Subrogation is a concept that's understood in insurance and legal circles but rarely by the people who hire them. Even if you've never heard the word before, it is in your self-interest to know the steps of how it works. The more information you have, the more likely it is that relevant proceedings will work out in your favor.
Every insurance policy you own is a promise that, if something bad occurs, the company that covers the policy will make good in one way or another in a timely fashion. If your vehicle is rear-ended, insurance adjusters (and police, when necessary) decide who was at fault and that party's insurance pays out.
But since figuring out who is financially accountable for services or repairs is typically a tedious, lengthy affair – and delay often increases the damage to the policyholder – insurance firms usually opt to pay up front and assign blame later. They then need a means to regain the costs if, once the situation is fully assessed, they weren't responsible for the expense.
Can You Give an Example?
You are in a car accident. Another car crashed into yours. The police show up to assess the situation, you exchange insurance details, and you go on your way. You have comprehensive insurance and file a repair claim. Later police tell the insurance companies that the other driver was at fault and her insurance should have paid for the repair of your car. How does your insurance company get its money back?
How Subrogation Works
This is where subrogation comes in. It is the process that an insurance company uses to claim reimbursement when it pays out a claim that turned out not to be its responsibility. Some companies have in-house property damage lawyers and personal injury attorneys, or a department dedicated to subrogation; others contract with a law firm. Normally, only you can sue for damages to your self or property. But under subrogation law, your insurance company is considered to have some of your rights in exchange for making good on the damages. It can go after the money that was originally due to you, because it has covered the amount already.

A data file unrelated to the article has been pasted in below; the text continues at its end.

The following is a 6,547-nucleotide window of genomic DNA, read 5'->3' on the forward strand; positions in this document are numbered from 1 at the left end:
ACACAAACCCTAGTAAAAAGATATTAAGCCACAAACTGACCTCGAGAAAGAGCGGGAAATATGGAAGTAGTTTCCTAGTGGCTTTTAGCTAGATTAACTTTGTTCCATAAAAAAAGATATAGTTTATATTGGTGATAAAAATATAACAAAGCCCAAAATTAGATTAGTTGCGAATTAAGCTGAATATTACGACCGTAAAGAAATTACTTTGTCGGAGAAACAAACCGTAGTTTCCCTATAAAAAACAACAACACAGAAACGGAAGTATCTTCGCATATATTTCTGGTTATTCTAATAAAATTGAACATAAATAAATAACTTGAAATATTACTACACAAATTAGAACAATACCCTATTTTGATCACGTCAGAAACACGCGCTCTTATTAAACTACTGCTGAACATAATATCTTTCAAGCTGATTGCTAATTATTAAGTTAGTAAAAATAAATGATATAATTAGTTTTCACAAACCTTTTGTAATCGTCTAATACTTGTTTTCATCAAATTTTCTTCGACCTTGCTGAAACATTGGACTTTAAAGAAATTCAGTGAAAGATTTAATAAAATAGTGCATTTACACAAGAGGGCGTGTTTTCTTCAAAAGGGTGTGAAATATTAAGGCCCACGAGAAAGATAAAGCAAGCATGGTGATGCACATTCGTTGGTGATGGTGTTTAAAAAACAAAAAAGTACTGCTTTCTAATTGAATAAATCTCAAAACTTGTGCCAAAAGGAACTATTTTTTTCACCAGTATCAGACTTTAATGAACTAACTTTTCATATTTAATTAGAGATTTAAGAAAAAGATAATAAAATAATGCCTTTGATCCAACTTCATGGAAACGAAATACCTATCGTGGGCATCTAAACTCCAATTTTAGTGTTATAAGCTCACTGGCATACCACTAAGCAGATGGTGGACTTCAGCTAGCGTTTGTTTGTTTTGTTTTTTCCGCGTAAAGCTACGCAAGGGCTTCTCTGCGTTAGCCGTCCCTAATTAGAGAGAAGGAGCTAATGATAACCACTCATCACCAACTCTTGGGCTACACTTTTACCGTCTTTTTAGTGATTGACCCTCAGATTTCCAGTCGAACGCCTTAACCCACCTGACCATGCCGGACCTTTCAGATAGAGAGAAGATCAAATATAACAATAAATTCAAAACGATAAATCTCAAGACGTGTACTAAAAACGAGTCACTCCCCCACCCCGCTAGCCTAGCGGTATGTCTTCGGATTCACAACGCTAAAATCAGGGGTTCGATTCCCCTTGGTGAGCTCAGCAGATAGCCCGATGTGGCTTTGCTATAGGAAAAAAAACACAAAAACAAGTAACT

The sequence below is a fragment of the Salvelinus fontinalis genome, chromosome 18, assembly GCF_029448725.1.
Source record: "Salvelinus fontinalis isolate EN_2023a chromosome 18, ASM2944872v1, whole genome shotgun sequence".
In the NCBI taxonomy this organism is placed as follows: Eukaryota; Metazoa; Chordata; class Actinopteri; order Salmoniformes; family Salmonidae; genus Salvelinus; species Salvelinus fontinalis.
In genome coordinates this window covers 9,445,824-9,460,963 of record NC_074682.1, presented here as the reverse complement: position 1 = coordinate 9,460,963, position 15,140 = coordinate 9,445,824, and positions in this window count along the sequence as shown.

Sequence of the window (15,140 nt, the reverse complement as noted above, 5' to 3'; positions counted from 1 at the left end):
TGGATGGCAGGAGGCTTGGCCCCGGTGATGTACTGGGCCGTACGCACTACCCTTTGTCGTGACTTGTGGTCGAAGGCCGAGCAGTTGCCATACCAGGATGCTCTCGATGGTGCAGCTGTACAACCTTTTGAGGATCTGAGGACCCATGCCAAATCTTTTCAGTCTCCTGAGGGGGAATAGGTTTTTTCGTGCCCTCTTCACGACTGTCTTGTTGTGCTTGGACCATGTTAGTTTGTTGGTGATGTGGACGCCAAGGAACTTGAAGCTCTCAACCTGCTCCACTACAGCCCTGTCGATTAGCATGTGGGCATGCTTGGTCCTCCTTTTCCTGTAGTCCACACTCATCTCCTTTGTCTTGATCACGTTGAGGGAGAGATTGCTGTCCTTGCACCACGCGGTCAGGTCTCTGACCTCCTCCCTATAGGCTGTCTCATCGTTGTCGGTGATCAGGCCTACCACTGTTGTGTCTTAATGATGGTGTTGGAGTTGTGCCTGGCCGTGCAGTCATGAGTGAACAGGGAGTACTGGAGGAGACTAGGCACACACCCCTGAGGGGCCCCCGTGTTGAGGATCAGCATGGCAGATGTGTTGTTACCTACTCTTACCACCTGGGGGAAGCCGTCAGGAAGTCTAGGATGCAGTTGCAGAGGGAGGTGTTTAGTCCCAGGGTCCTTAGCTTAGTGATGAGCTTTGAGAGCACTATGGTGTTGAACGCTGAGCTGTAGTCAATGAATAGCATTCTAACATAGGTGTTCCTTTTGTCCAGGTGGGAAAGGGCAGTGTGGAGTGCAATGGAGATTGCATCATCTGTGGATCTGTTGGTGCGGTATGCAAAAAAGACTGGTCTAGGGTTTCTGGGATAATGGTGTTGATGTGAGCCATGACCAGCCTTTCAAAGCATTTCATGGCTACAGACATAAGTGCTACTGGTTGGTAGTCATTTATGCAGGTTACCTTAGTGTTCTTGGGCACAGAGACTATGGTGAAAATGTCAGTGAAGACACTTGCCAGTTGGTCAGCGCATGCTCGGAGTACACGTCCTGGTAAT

How Does This Affect Individuals?
For a start, if you have a deductible, your insurance company wasn't the only one who had to pay. In a $10,000 accident with a $1,000 deductible, you lost some money too – to be precise, $1,000. If your insurer is unconcerned with pursuing subrogation even when it is entitled, it might opt to recover its costs by raising your premiums. On the other hand, if it knows which cases it is owed and pursues those cases efficiently, it is acting both in its own interests and in yours. If all $10,000 is recovered, you will get your full $1,000 deductible back. If it recovers half (for instance, in a case where you are found one-half at fault), you'll typically get half your deductible back, depending on your state laws.
In addition, if the total cost of an accident is over your maximum coverage amount, you may have had to pay the difference, which can be extremely spendy. If your insurance company or its property damage lawyers, such as legal counsel springville ut, successfully press a subrogation case, it will recover your costs as well as its own.
All insurance agencies are not created equal. When comparing, it's worth contrasting the records of competing firms to evaluate whether they pursue winnable subrogation claims; if they do so quickly; if they keep their accountholders posted as the case continues; and if they then process successfully won reimbursements immediately so that you can get your deductible back and move on with your life. If, on the other hand, an insurance firm has a record of honoring claims that aren't its responsibility and then covering its profitability by raising your premiums, even attractive rates won't outweigh the eventual headache.